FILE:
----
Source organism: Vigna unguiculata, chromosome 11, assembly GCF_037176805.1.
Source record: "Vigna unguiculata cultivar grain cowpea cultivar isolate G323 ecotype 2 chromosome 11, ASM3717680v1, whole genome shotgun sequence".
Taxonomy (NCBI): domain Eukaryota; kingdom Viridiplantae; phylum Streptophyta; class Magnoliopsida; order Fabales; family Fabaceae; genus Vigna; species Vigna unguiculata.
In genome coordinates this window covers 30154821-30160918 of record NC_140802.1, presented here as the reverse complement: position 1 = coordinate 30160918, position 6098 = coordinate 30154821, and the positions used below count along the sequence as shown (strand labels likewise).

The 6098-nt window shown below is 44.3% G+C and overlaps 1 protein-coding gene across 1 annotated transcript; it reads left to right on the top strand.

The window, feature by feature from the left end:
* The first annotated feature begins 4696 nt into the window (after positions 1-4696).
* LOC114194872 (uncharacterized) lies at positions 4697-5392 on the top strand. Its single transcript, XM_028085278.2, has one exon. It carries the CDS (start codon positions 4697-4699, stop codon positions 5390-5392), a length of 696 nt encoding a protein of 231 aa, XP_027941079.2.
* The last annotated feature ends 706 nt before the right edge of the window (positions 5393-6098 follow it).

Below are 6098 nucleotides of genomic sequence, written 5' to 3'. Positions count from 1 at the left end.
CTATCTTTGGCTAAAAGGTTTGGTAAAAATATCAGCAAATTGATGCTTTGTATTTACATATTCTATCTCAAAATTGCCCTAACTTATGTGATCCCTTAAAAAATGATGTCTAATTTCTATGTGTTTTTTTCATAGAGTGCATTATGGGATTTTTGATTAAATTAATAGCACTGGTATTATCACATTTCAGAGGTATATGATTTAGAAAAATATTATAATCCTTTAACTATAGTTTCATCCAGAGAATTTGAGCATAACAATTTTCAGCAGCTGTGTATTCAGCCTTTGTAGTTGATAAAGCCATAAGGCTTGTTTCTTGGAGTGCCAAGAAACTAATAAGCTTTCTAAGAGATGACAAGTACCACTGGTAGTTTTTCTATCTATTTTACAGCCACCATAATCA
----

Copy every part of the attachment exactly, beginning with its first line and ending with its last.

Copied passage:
Source organism: Vigna unguiculata, chromosome 11, assembly GCF_037176805.1.
Source record: "Vigna unguiculata cultivar grain cowpea cultivar isolate G323 ecotype 2 chromosome 11, ASM3717680v1, whole genome shotgun sequence".
Taxonomy (NCBI): domain Eukaryota; kingdom Viridiplantae; phylum Streptophyta; class Magnoliopsida; order Fabales; family Fabaceae; genus Vigna; species Vigna unguiculata.
In genome coordinates this window covers 30154821-30160918 of record NC_140802.1, presented here as the reverse complement: position 1 = coordinate 30160918, position 6098 = coordinate 30154821, and the positions used below count along the sequence as shown (strand labels likewise).

The 6098-nt window shown below is 44.3% G+C and overlaps 1 protein-coding gene across 1 annotated transcript; it reads left to right on the top strand.

The window, feature by feature from the left end:
* The first annotated feature begins 4696 nt into the window (after positions 1-4696).
* LOC114194872 (uncharacterized) lies at positions 4697-5392 on the top strand. Its single transcript, XM_028085278.2, has one exon. It carries the CDS (start codon positions 4697-4699, stop codon positions 5390-5392), a length of 696 nt encoding a protein of 231 aa, XP_027941079.2.
* The last annotated feature ends 706 nt before the right edge of the window (positions 5393-6098 follow it).

Below are 6098 nucleotides of genomic sequence, written 5' to 3'. Positions count from 1 at the left end.
CTATCTTTGGCTAAAAGGTTTGGTAAAAATATCAGCAAATTGATGCTTTGTATTTACATATTCTATCTCAAAATTGCCCTAACTTATGTGATCCCTTAAAAAATGATGTCTAATTTCTATGTGTTTTTTTCATAGAGTGCATTATGGGATTTTTGATTAAATTAATAGCACTGGTATTATCACATTTCAGAGGTATATGATTTAGAAAAATATTATAATCCTTTAACTATAGTTTCATCCAGAGAATTTGAGCATAACAATTTTCAGCAGCTGTGTATTCAGCCTTTGTAGTTGATAAAGCCATAAGGCTTGTTTCTTGGAGTGCCAAGAAACTAATAAGCTTTCTAAGAGATGACAAGTACCACTGGTAGTTTTTCTATCTATTTTACAGCCACCATAATCA